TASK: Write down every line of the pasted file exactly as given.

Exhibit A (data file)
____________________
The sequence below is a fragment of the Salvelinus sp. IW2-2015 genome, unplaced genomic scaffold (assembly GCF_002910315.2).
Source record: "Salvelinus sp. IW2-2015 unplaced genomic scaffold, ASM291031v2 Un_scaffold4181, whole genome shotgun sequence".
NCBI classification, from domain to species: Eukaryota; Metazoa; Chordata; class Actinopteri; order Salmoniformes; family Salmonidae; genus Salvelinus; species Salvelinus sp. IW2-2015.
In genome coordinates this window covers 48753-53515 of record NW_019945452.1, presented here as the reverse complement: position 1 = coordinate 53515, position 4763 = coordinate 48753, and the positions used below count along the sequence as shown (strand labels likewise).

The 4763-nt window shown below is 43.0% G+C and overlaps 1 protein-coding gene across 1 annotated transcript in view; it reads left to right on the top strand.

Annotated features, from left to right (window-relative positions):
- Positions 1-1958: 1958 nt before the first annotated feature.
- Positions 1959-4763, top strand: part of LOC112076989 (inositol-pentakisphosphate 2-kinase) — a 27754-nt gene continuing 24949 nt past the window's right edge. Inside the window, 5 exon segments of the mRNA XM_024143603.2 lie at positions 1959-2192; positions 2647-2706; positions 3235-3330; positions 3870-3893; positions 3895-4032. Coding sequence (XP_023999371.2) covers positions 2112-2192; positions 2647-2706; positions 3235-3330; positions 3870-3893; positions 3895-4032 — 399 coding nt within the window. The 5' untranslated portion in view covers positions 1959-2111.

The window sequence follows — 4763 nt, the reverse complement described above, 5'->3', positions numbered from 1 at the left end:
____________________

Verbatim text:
The sequence below is a fragment of the Salvelinus sp. IW2-2015 genome, unplaced genomic scaffold (assembly GCF_002910315.2).
Source record: "Salvelinus sp. IW2-2015 unplaced genomic scaffold, ASM291031v2 Un_scaffold4181, whole genome shotgun sequence".
NCBI classification, from domain to species: Eukaryota; Metazoa; Chordata; class Actinopteri; order Salmoniformes; family Salmonidae; genus Salvelinus; species Salvelinus sp. IW2-2015.
In genome coordinates this window covers 48753-53515 of record NW_019945452.1, presented here as the reverse complement: position 1 = coordinate 53515, position 4763 = coordinate 48753, and the positions used below count along the sequence as shown (strand labels likewise).

The 4763-nt window shown below is 43.0% G+C and overlaps 1 protein-coding gene across 1 annotated transcript in view; it reads left to right on the top strand.

Annotated features, from left to right (window-relative positions):
- Positions 1-1958: 1958 nt before the first annotated feature.
- Positions 1959-4763, top strand: part of LOC112076989 (inositol-pentakisphosphate 2-kinase) — a 27754-nt gene continuing 24949 nt past the window's right edge. Inside the window, 5 exon segments of the mRNA XM_024143603.2 lie at positions 1959-2192; positions 2647-2706; positions 3235-3330; positions 3870-3893; positions 3895-4032. Coding sequence (XP_023999371.2) covers positions 2112-2192; positions 2647-2706; positions 3235-3330; positions 3870-3893; positions 3895-4032 — 399 coding nt within the window. The 5' untranslated portion in view covers positions 1959-2111.

The window sequence follows — 4763 nt, the reverse complement described above, 5'->3', positions numbered from 1 at the left end: